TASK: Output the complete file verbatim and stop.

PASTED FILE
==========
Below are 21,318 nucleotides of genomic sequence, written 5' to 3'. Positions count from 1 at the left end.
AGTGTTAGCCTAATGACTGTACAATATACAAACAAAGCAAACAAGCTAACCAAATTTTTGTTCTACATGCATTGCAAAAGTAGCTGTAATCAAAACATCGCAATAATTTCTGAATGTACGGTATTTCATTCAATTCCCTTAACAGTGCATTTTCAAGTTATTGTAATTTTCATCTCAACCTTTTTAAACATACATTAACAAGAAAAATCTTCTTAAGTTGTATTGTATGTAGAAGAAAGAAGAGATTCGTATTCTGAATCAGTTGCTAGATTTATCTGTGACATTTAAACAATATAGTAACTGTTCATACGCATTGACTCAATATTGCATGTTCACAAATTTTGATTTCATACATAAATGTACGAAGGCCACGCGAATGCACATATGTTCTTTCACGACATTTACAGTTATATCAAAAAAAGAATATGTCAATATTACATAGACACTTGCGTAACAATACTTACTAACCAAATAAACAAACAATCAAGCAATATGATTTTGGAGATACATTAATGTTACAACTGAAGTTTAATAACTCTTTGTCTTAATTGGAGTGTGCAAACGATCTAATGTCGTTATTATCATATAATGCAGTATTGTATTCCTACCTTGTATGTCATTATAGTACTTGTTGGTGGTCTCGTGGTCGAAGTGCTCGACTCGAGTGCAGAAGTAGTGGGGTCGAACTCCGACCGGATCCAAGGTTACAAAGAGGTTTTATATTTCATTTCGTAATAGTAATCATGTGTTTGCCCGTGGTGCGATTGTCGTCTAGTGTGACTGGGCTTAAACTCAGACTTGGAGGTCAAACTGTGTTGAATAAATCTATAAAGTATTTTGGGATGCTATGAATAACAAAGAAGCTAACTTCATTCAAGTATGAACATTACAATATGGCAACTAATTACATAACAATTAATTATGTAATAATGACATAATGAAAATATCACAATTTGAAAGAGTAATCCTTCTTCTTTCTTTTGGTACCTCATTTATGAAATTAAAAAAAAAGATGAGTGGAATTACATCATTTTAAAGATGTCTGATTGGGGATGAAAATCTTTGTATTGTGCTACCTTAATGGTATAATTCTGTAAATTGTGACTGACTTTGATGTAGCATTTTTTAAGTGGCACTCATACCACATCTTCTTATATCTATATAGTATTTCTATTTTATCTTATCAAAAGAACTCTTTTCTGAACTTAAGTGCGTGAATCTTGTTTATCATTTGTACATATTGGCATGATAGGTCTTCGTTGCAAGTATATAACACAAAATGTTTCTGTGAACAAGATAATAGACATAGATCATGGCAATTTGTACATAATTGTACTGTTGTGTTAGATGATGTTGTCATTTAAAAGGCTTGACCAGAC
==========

Below are 21,318 nucleotides of genomic sequence, written 5' to 3'. Positions count from 1 at the left end.
AGTGTTAGCCTAATGACTGTACAATATACAAACAAAGCAAACAAGCTAACCAAATTTTTGTTCTACATGCATTGCAAAAGTAGCTGTAATCAAAACATCGCAATAATTTCTGAATGTACGGTATTTCATTCAATTCCCTTAACAGTGCATTTTCAAGTTATTGTAATTTTCATCTCAACCTTTTTAAACATACATTAACAAGAAAAATCTTCTTAAGTTGTATTGTATGTAGAAGAAAGAAGAGATTCGTATTCTGAATCAGTTGCTAGATTTATCTGTGACATTTAAACAATATAGTAACTGTTCATACGCATTGACTCAATATTGCATGTTCACAAATTTTGATTTCATACATAAATGTACGAAGGCCACGCGAATGCACATATGTTCTTTCACGACATTTACAGTTATATCAAAAAAAGAATATGTCAATATTACATAGACACTTGCGTAACAATACTTACTAACCAAATAAACAAACAATCAAGCAATATGATTTTGGAGATACATTAATGTTACAACTGAAGTTTAATAACTCTTTGTCTTAATTGGAGTGTGCAAACGATCTAATGTCGTTATTATCATATAATGCAGTATTGTATTCCTACCTTGTATGTCATTATAGTACTTGTTGGTGGTCTCGTGGTCGAAGTGCTCGACTCGAGTGCAGAAGTAGTGGGGTCGAACTCCGACCGGATCCAAGGTTACAAAGAGGTTTTATATTTCATTTCGTAATAGTAATCATGTGTTTGCCCGTGGTGCGATTGTCGTCTAGTGTGACTGGGCTTAAACTCAGACTTGGAGGTCAAACTGTGTTGAATAAATCTATAAAGTATTTTGGGATGCTATGAATAACAAAGAAGCTAACTTCATTCAAGTATGAACATTACAATATGGCAACTAATTACATAACAATTAATTATGTAATAATGACATAATGAAAATATCACAATTTGAAAGAGTAATCCTTCTTCTTTCTTTTGGTACCTCATTTATGAAATTAAAAAAAAAGATGAGTGGAATTACATCATTTTAAAGATGTCTGATTGGGGATGAAAATCTTTGTATTGTGCTACCTTAATGGTATAATTCTGTAAATTGTGACTGACTTTGATGTAGCATTTTTTAAGTGGCACTCATACCACATCTTCTTATATCTATATAGTATTTCTATTTTATCTTATCAAAAGAACTCTTTTCTGAACTTAAGTGCGTGAATCTTGTTTATCATTTGTACATATTGGCATGATAGGTCTTCGTTGCAAGTATATAACACAAAATGTTTCTGTGAACAAGATAATAGACATAGATCATGGCAATTTGTACATAATTGTACTGTTGTGTTAGATGATGTTGTCATTTAAAAGGCTTGACCAGAC